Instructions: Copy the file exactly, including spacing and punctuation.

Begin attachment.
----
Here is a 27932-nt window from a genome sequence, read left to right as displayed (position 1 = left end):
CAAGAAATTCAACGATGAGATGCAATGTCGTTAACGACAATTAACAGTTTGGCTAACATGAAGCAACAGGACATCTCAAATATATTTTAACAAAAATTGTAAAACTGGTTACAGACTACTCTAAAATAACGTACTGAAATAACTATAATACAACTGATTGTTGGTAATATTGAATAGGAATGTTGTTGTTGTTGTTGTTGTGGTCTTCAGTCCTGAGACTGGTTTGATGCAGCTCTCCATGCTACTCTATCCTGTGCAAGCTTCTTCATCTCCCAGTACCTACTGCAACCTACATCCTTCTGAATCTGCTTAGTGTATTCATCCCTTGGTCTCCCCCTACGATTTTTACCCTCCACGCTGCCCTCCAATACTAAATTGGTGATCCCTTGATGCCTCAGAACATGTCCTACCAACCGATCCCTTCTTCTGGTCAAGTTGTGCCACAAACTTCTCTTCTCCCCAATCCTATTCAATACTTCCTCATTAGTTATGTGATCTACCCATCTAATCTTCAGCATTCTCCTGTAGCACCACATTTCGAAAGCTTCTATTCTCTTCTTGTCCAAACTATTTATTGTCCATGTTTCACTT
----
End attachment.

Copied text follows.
Here is a 27932-nt window from a genome sequence, read left to right as displayed (position 1 = left end):
CAAGAAATTCAACGATGAGATGCAATGTCGTTAACGACAATTAACAGTTTGGCTAACATGAAGCAACAGGACATCTCAAATATATTTTAACAAAAATTGTAAAACTGGTTACAGACTACTCTAAAATAACGTACTGAAATAACTATAATACAACTGATTGTTGGTAATATTGAATAGGAATGTTGTTGTTGTTGTTGTTGTGGTCTTCAGTCCTGAGACTGGTTTGATGCAGCTCTCCATGCTACTCTATCCTGTGCAAGCTTCTTCATCTCCCAGTACCTACTGCAACCTACATCCTTCTGAATCTGCTTAGTGTATTCATCCCTTGGTCTCCCCCTACGATTTTTACCCTCCACGCTGCCCTCCAATACTAAATTGGTGATCCCTTGATGCCTCAGAACATGTCCTACCAACCGATCCCTTCTTCTGGTCAAGTTGTGCCACAAACTTCTCTTCTCCCCAATCCTATTCAATACTTCCTCATTAGTTATGTGATCTACCCATCTAATCTTCAGCATTCTCCTGTAGCACCACATTTCGAAAGCTTCTATTCTCTTCTTGTCCAAACTATTTATTGTCCATGTTTCACTT